*This post was written by Christopher Libertelli and Krista Cox*
It is hard to avoid the press coverage of the coming vote to reverse Obama-era Network Neutrality policies. In the long-sweep of history, this vote will mark an important milestone in a government proceeding that is almost 20 years old.
During the last six months, ARL has engaged independently on the details of Chairman Pai’s proposal. Sadly, we found little openness to exploring safeguards developed by ARL and our higher-education coalition partners that were any different than those initially proposed by Chairman Pai. We could spill a lot of ink discussing what that closure means for the deliberative model at the FCC specifically and in government generally. Suffice it to say that the lack of openness to evaluate other policy models like those proposed by ARL frustrated the pro-Net Neutrality coalition’s ability to reverse Chairman Pai’s proposed changes. At times, the proceeding felt like it had an anti-intellectual quality to it as policymakers at the FCC and in Congress pre-determined the outcome, without the benefit of public comment. Thus, we are expecting a fairly radical, categorical reversal of the 2015 Network Neutrality rules, transferring regulatory oversight over ISPs to the FTC and preserving only whatever government authority exists in such an environment. State regulatory authority will be preempted and federal regulators will be left enforcing a scaled back transparency rule that requires certain basic disclosures to ISP consumers.
The policymaking process now shifts to the courts. Because Chairman Pai is proposing a novel statutory interpretation of the Communications Act, there is inherent risk to sustaining the Order in the courts. That said, the FCC leadership understands this and has tried to improve its chances of prevailing on appeal. One of the more interesting aspects of the appeal will be whether Chairman Pai’s refusal to undertake a serious review of the ‘fake’ comments in the docket creates appellate risk under the Administrative Procedures Act. If the Courts of Appeals takes up that issue, it could establish new administrative law to address a world where more and more citizens are using the Internet to file comments and express their views to government officials. If we were pressed to estimate the odds that Chairman Pai’s Order we think it is probably unlikely to be sustained on appeal. If the Order lands in the DC Circuit, the odds of the government prevailing go down given that the DC Circuit upheld the 2015 Open Internet Order. If the Order lands in a circuit other than the DC Circuit, the odds of the government sustaining its Order increase as the weight of the record from the 2015 case would be less significant.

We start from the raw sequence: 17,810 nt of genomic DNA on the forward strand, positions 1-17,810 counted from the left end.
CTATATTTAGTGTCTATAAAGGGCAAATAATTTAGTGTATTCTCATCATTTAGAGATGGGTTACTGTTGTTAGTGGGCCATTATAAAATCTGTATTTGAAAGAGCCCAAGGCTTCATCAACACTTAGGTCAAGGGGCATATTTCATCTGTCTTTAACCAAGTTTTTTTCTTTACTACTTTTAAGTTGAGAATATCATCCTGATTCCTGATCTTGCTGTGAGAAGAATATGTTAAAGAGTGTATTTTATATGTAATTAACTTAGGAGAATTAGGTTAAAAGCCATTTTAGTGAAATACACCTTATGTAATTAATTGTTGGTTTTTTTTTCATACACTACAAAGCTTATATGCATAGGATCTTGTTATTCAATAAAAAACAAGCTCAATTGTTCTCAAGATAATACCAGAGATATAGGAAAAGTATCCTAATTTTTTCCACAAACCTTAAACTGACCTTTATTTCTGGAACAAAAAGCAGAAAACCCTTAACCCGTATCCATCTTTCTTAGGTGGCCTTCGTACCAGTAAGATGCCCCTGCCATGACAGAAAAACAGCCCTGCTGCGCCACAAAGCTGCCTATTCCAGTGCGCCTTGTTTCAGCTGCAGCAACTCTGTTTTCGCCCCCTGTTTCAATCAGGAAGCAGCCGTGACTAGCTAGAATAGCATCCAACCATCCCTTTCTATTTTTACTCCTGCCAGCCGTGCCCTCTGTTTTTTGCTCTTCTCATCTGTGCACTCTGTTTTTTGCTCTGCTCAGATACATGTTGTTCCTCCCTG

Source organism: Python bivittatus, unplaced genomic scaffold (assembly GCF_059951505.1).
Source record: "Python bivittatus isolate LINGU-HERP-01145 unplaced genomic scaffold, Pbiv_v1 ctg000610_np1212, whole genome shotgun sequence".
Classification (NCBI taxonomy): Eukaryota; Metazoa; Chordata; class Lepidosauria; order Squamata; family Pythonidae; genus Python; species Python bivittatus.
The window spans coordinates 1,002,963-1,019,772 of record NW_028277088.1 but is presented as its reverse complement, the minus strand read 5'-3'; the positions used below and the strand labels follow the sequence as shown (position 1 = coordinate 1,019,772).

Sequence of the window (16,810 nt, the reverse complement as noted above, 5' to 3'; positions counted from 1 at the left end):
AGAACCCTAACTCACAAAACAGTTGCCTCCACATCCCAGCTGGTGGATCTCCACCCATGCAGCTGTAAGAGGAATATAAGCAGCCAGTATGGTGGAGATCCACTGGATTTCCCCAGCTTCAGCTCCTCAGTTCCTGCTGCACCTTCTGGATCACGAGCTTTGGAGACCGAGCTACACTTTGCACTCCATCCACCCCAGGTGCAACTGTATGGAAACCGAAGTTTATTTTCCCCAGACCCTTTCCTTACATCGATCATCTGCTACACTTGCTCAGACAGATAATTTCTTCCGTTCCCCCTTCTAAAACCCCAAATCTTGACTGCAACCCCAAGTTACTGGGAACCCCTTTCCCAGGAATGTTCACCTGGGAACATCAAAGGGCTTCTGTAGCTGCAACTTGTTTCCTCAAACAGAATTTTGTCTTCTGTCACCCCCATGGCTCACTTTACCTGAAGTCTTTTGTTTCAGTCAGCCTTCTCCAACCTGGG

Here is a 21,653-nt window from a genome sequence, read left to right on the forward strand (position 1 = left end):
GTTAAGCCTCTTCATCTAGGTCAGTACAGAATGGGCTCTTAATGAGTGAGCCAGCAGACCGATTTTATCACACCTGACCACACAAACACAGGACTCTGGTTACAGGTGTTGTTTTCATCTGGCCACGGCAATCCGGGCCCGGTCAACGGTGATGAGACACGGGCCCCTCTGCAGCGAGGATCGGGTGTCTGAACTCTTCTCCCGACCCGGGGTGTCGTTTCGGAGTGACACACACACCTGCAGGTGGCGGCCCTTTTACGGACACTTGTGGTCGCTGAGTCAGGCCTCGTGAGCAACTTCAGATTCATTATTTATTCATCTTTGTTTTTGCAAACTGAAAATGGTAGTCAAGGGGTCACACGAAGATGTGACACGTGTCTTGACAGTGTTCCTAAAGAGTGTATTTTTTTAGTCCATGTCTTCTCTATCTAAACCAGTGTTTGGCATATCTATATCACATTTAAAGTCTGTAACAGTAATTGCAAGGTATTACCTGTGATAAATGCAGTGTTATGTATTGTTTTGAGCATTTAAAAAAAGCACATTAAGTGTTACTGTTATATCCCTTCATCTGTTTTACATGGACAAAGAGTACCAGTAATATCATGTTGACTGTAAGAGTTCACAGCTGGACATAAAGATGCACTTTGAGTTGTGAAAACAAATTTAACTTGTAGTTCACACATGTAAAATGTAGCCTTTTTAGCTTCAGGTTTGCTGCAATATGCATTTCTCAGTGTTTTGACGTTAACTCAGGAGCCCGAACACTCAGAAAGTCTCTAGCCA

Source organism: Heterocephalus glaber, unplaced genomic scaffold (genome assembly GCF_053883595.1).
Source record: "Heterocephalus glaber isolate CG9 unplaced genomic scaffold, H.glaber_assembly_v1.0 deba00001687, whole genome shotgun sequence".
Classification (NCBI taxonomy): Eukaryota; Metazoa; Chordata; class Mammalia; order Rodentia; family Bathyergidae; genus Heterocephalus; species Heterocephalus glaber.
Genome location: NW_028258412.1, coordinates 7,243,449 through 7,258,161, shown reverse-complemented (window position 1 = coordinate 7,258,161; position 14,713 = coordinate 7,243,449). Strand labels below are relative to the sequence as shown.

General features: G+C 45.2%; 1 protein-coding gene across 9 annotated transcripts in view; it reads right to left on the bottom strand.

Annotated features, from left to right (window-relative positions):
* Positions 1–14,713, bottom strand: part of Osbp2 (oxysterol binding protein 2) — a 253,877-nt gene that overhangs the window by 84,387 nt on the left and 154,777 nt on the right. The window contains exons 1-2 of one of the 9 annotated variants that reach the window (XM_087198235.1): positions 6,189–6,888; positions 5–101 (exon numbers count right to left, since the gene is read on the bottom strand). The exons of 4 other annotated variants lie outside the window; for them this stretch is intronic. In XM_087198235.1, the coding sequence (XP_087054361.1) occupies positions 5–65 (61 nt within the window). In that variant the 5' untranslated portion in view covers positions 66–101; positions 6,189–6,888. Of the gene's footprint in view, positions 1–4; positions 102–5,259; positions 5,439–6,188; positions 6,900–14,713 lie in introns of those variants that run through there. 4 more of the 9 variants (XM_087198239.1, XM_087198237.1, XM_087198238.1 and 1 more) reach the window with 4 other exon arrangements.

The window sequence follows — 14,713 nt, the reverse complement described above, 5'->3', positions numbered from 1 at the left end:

What does all of this regulatory back and forth and policy churn mean for research libraries? We think it means at least three things:
- The policymaking process does not end with an FCC vote or a Congressional action and Presidential signature. It ends with a final judicial decision on the merits, by the highest court willing to hear the case. Consistent with past practice, ARL expects to participate, along with other allies, in whichever appellate court hears the appeal;
- It is entirely possible that ISPs will test their newfound regulatory freedom by introducing new products into the marketplace. Paid fast lanes, Quality of Service guarantees or other differentiated products that differ from a well-defined “Internet access” product could be offered to consumers. Before that happens and all things being equal, if a Member purchasing from a public network provider has the opportunity to renegotiate the terms of its relationship with its ISP, it would be better to do that sooner rather than later as the chances of these products proliferating only increase over time;
- The coming court case may well kick off a parallel effort in Congress to rewrite the Communications Act in such a way to enshrine a new version of network neutrality into law. While we are skeptical that such a process will yield great value for our Members, we are watching this possibility closely and will participate in a way that preserves our Member’s unique voice in this debate.
Over the last few months, we have reflected upon a message that Commissioner Rosenworcel delivered to us when we met with her at the FCC. She discussed with us the need for fresh voices to reinvigorate a debate that is too often described as a battle between the rich (big ISPs) and the wealthy (big Internet companies). We are more and more convinced that ARL has an important role to play in this proceeding however it evolves. In various ways, the federal government appears to be undermining and reversing investments in basic science and research. We think of the reversal of the FCC’s Network Neutrality rules as part of that broader effort. However, even if the broader political context may be hostile to ARL’s interests, we are even more convinced of the value of open network policies that support ubiquitous access to the Internet whether you are a library patron logging on to one of our larger institutions or whether you are a researcher in the field using a wireless broadband connection to capture cutting edge research findings.
Finally, it is worth remembering that all is not lost in this temporary moment of policy reversal. The Canadian Radio-Television and Telecommunications Commission has a robust Network Neutrality framework in place to protect our Canadian Member’s interests. It may take another step (or even a few more steps) in the policymaking process; but we leave you with the hope that someday soon, US authorities will see the wisdom of their Canadian counterparts (update: see CARL’s statement on net neutrality here) and adopt a Network Neutrality policy that protects consumers and the virtuous circle of investment and innovation upon which an Open Internet depends.